November 5, 2011
      Reply
      • Anne-Marie said:

        Yes! Donor milk! All about the donor milk. I don’t know how our insurance company feels about it or how much of it we’ll be able to afford, but definitely looking into this.

        November 5, 2011
        Reply
    • Anne-Marie said:

      You’re right, her title does not mean that she is an expert on lactation. I’m not supposed to write about her credentials or real name, but I can assure you that if there was any way to safely breastfeed on MY DOSE, she would help me do it. She does say that she is “a little conservative about meds.” But I begged. I cried. I asked if there was any way. She explained all the science. But her “I’m sorry, but no” answer is NOT based solely on my medication; it’s based on my combination of meds and my dose. She was kind, warm and sympathetic. She knows me and my other (non-perinatal) psychiatrist very well. I say all of this because this decision is SO INDIVIDUAL. And I really don’t want anyone to think that this applies to her! Always consult your own trusted medical people!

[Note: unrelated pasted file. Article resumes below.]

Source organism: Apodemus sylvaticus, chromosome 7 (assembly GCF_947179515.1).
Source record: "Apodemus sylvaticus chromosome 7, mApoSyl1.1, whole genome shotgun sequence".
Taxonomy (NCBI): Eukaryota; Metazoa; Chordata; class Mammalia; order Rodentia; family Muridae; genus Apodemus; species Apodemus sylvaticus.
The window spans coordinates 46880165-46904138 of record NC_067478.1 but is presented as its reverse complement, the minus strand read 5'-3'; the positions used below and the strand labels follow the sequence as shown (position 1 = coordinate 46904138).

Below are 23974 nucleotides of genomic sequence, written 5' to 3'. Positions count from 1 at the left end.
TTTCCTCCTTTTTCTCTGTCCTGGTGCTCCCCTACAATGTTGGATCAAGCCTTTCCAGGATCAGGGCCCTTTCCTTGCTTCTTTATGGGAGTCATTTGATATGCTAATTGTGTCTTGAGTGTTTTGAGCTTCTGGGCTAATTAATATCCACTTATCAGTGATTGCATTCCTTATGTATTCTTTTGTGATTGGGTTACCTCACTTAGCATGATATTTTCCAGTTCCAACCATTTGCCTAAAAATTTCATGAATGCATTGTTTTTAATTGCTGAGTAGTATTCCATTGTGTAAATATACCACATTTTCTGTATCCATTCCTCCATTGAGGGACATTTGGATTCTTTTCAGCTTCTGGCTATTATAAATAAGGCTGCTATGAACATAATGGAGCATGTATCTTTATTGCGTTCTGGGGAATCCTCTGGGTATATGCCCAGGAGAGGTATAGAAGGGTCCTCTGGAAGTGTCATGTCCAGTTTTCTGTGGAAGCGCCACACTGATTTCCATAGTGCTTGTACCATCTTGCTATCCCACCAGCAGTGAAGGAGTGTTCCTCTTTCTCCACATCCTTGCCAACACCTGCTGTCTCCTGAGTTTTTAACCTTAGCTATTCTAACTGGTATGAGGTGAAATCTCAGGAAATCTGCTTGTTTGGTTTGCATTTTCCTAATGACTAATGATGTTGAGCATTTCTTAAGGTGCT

November 5, 2011
      Reply
  3. […] I explained (apparently it was too much to ask that she read the blog post I wrote about my heartbreak over not breastfeeding) why the medications I take, in combination and at my dosage, might make my milk supply dangerous. […]

    March 16, 2012
    Reply
  4. Ren Waters said: